2014 LRAN Call for Proposals

2014 LRAN Conference Call for Proposals

The Labor Research Action Network will be having its 4th annual conference in Washington, D.C. on June 16-17, 2014. The LRAN conference is an opportunity for academics, labor leaders, activists, and supporters to think creatively and daringly about the future of the labor movement. It’s a space to question fundamental assumptions, reflect critically on victories and challenges, and propose new pathways that can propel our movement forward. We are particularly interested in joint presentations with academics and practitioners who have collaborated on research and organizing projects.

LRAN is now accepting proposals for panels, papers, and posters. All proposals are due February 15, 2014.

Click here for more information.

 

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Smashing Silos in Philanthropy: The Benefits of Multi-Issue Advocacy and Organizing

Thursday, December 19, 2013, 2:00pm–3:00pm ET

Smashing Silos in Philanthropy: The Benefits of Multi-Issue Advocacy and Organizing

Featured Speakers:
Niki Jagpal, Research and Policy Director, NCRP
Ai-jen Poo, Director, National Domestic Workers Alliance
John Esterle, Executive Director, The Whitman Institute
Related Links:
Smashing Silos in Philanthropy: Multi-Issue Advocacy and Organizing for Real Results
 
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Celebrating the Growing Healthcare is a Human Right Movement

We invite you to a Human Rights Day event co-organized by NESRI and the Poverty Initiative to honor Ms. Franzen, a member of the Vermont Workers' Center and a key leader in Vermont’'s pioneering Healthcare Is a Human Right Campaign. Ms. Franzen is the former President of the Vermont Workers' Center and long-time disability rights activist, exemplifies the power of people to effectuate change in their communities and in their state. The Healthcare Is a Human Right Campaign began in Vermont where, in the midst of intense debate about the Affordable Care Act, it succeeded in passing the country'’s first state-wide universal health care law. Community members like Ms. Franzen have reignited the movement for universal, publicly financed health care in the United States, and communities in Maryland, Maine, and Pennsylvania have now picked up the torch, starting their own Healthcare Is a Human Right campaigns, with other states poised to follow. We will be joined at this event by representatives from Healthcare Is a Human Right-Maryland, Healthcare Is a Human Right-Maine, and Healthcare Is a Human Right-Pennsylvania, which collectively form the vanguard of a new human rights movement for universal health care.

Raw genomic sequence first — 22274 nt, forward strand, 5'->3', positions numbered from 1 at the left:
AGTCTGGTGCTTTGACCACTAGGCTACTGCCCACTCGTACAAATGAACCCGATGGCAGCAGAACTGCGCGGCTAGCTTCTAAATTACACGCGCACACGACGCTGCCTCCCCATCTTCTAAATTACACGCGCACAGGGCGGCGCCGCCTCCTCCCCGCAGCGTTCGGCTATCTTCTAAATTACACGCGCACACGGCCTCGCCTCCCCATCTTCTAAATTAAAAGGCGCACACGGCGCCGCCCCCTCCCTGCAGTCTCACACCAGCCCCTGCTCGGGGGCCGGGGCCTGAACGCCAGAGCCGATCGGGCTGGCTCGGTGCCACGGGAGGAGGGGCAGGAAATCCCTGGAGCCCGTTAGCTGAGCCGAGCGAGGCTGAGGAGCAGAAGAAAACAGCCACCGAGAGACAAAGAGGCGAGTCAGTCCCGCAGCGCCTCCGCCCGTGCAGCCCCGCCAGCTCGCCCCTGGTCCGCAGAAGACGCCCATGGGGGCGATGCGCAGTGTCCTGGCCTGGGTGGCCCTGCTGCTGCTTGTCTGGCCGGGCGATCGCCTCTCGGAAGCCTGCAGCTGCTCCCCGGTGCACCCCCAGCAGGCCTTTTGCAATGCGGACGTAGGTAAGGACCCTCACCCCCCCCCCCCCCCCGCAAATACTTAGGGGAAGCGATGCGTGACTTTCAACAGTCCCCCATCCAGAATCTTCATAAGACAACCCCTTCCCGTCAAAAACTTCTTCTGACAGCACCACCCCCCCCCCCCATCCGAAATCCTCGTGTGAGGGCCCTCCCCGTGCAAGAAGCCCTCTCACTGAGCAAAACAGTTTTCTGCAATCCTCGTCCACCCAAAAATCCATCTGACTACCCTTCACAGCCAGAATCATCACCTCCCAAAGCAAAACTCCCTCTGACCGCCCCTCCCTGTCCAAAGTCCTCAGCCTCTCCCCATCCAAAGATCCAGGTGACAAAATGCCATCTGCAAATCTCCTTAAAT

We ask you to join us on Human Rights Day in re-committing to the principle that human rights begin at home and honoring Ms. Franzen for her leadership in this historic health care breakthrough.  The event will take place on December 10th at the Church Center for the United Nations, 777 United Nations Plaza  from 7:00 pm to 9:00 pm.  Wine and light snacks will be served.

For more information, contact Laura Gosa, development director, at laura@nesri.org, or visit NESRI online.

 

On the evening of December 10th, Human Rights Day, NESRI will be honoring Peg Franzen, a longtime leader of the Vermont Workers' Center.

Devoting herself to the Vermont Workers' Center's Healthcare is a Human Right campaign, Ms. Franzen worked with other members until they successfully passed the nation's first statewide universal health care law. 

We will be joined by representatives from Healthcare is a Human Right-Maryland, Healthcare is a Human Right-Maine, and Healthcare is a Human Right-Pennsylvania in celebrating the example Ms. Franzen has set: ordinary people enacting change in their own communities, and beyond.

We hope you will join us.

 

Church Center for the United Nations

777 United Nations Plaza

New York, NY 10017

(44th Street and 1st Avenue)

 

For further information, contact Laura Gosa, development director, at laura@nesri.org

- See more at: http://www.nesri.org/events/2013/celebrating-the-growing-healthcare-is-a-human-right-movement#sthash.RGBNpnsL.dpuf

On the evening of December 10th, Human Rights Day, NESRI will be honoring Peg Franzen, a longtime leader of the Vermont Workers' Center.

Devoting herself to the Vermont Workers' Center's Healthcare is a Human Right campaign, Ms. Franzen worked with other members until they successfully passed the nation's first statewide universal health care law.